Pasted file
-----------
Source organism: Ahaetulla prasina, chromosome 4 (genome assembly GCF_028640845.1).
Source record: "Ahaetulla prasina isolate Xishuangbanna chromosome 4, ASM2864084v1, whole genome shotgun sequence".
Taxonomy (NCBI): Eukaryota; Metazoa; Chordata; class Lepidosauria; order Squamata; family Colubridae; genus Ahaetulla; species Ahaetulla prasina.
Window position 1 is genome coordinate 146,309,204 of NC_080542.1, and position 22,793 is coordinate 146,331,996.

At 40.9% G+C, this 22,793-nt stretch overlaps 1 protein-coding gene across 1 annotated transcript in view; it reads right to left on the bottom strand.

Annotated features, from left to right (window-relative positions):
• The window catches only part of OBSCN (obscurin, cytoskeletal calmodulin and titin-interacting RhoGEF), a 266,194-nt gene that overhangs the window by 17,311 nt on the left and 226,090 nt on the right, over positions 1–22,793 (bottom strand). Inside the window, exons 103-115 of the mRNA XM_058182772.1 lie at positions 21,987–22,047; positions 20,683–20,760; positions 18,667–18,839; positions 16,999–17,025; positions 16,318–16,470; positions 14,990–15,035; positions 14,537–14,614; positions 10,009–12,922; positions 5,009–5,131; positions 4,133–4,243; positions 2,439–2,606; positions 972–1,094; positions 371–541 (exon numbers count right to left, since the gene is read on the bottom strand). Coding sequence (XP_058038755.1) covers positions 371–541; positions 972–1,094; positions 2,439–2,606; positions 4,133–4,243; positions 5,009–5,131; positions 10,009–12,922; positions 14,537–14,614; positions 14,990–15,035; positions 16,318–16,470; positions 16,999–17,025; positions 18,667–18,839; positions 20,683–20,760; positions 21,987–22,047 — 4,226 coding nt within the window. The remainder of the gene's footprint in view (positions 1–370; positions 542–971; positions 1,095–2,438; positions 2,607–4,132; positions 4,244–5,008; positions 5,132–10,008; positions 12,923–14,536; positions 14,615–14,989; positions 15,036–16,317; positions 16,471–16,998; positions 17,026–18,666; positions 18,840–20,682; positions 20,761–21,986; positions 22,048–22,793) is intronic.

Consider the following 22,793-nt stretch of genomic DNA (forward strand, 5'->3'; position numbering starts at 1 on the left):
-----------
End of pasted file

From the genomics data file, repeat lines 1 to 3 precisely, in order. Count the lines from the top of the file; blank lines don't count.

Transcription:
Source organism: Ahaetulla prasina, chromosome 4 (genome assembly GCF_028640845.1).
Source record: "Ahaetulla prasina isolate Xishuangbanna chromosome 4, ASM2864084v1, whole genome shotgun sequence".
Taxonomy (NCBI): Eukaryota; Metazoa; Chordata; class Lepidosauria; order Squamata; family Colubridae; genus Ahaetulla; species Ahaetulla prasina.